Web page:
Unfortunately many doctors will spend enormous amounts of their budget on equipment and office space, yet they believe being the boss is something they can or should “do on their own.” The reality is that managing a practice is complex, more so now than in years past. As business and healthcare move faster and get more competitive, it’s difficult to keep up with all the changes. Add to that equation the challenging dynamics of "front office" vs. "back office” and balancing the boundaries of being friendly without being a friend. It really is lonely at the top!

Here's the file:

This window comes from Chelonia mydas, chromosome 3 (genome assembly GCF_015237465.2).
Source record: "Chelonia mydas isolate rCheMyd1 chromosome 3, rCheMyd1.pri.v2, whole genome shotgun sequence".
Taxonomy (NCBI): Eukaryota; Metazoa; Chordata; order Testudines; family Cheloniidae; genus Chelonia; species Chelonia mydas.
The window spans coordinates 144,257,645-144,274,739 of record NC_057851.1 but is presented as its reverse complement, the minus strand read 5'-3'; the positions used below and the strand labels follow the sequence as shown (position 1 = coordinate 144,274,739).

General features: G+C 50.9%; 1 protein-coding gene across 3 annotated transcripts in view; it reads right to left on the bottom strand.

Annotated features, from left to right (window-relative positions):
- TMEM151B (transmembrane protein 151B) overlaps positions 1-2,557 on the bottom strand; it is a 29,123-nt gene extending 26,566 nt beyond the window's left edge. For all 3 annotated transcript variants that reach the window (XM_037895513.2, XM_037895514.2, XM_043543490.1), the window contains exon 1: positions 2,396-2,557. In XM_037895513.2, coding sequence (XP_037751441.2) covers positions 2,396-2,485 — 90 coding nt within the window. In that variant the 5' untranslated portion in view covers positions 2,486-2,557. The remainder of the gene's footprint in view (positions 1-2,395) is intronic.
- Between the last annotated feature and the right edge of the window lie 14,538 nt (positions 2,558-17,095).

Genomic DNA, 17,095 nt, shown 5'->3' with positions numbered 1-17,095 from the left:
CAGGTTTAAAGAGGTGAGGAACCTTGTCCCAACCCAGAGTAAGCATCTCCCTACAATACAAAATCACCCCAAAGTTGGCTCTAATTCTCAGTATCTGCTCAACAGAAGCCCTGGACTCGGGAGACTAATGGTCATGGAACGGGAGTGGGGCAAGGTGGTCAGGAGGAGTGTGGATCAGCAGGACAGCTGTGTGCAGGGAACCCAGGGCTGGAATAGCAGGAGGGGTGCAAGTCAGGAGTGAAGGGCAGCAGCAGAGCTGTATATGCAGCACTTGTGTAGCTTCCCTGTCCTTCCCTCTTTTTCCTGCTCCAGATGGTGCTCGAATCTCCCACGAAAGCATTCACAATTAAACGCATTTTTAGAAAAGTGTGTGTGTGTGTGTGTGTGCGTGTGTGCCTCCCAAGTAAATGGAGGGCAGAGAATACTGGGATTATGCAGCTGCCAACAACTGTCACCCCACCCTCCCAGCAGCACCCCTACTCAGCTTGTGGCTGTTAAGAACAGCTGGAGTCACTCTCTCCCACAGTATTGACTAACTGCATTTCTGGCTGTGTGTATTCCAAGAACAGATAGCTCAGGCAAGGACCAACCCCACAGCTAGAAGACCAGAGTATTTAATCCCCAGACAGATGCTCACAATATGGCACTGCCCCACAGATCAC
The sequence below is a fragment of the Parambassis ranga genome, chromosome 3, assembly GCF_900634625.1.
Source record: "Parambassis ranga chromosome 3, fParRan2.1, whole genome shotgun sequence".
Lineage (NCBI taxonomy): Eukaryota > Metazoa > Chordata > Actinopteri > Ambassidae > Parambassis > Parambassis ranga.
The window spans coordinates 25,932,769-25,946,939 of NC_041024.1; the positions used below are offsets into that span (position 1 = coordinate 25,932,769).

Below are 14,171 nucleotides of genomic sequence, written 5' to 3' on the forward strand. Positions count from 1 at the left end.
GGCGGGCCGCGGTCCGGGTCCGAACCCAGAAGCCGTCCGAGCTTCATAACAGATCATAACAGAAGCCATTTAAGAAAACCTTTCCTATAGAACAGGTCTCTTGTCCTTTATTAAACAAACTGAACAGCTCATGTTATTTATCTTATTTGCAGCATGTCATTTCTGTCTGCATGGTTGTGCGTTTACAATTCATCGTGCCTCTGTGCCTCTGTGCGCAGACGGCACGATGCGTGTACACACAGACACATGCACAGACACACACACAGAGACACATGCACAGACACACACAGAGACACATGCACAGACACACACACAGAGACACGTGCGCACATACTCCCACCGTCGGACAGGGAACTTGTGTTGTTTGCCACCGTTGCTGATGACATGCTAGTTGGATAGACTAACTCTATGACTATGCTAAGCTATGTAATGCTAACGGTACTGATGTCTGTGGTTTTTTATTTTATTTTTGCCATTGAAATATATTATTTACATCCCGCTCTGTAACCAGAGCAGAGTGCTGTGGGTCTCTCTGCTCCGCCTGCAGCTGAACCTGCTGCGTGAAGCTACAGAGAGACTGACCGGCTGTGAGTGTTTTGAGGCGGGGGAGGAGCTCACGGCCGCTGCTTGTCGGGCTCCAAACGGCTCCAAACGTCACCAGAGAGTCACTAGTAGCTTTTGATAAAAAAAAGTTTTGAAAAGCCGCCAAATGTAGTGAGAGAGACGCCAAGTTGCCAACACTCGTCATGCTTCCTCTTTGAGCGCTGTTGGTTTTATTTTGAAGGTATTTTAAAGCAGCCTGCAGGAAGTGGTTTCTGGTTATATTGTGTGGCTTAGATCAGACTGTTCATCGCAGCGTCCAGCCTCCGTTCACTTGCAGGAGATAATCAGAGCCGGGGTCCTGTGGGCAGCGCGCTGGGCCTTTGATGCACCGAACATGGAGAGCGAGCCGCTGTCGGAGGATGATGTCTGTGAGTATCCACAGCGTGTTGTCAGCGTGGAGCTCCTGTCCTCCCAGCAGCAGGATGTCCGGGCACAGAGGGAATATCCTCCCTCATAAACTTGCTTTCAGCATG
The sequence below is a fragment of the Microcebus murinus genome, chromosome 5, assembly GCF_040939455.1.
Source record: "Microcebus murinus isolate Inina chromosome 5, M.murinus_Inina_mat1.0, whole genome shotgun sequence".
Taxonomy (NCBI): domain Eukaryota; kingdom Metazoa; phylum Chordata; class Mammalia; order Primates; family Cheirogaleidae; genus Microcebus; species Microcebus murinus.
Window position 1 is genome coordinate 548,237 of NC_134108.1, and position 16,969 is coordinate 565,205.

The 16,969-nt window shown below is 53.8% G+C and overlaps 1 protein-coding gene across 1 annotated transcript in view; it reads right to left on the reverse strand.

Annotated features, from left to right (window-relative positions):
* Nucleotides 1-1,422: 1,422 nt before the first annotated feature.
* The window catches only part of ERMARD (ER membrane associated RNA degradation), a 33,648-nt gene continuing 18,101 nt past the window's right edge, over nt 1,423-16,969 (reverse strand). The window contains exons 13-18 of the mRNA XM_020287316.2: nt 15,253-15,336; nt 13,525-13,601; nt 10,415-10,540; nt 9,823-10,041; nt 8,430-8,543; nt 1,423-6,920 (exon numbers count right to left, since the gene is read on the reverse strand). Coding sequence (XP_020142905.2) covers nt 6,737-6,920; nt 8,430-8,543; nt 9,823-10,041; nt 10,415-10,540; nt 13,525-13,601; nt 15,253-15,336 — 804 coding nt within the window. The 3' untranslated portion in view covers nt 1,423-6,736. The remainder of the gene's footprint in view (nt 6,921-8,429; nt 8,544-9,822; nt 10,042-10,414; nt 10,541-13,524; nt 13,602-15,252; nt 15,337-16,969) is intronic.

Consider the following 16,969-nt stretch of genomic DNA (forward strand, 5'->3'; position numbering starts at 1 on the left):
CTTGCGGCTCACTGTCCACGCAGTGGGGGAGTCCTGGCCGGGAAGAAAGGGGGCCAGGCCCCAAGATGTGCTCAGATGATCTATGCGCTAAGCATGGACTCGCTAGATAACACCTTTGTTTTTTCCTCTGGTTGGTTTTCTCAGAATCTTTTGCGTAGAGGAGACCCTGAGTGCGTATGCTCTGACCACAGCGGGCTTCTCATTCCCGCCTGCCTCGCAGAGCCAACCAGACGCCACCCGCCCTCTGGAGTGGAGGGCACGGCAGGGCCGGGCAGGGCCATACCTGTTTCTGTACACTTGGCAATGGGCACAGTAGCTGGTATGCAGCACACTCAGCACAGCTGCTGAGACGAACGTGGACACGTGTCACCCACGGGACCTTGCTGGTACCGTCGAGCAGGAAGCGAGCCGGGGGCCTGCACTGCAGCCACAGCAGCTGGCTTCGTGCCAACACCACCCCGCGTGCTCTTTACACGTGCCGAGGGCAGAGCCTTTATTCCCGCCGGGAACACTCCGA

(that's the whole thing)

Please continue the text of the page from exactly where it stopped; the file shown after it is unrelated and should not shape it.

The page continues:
I’ve been coaching dentists for many years and I’ve seen a common pattern. Frequently dentists find themselves in a leadership role by default. While learning how to extract teeth and administer nitrous oxide you probably didn't give much thought to hiring, firing, handling office disputes or delegating job responsibilities. It’s unlikely that your dental school curriculum included coursework on human behavior or management. You focused on learning clinical skills. That's what a good dentist does. But a successful dentist does more. You have to influence people every day. You need to show and tell your employees what you want them to do, and how. You need to guide your patients so they'll comply with treatment recommendations. The bottom line is that you were trained to do dentistry, yet today you’re called upon to be CEO of your business.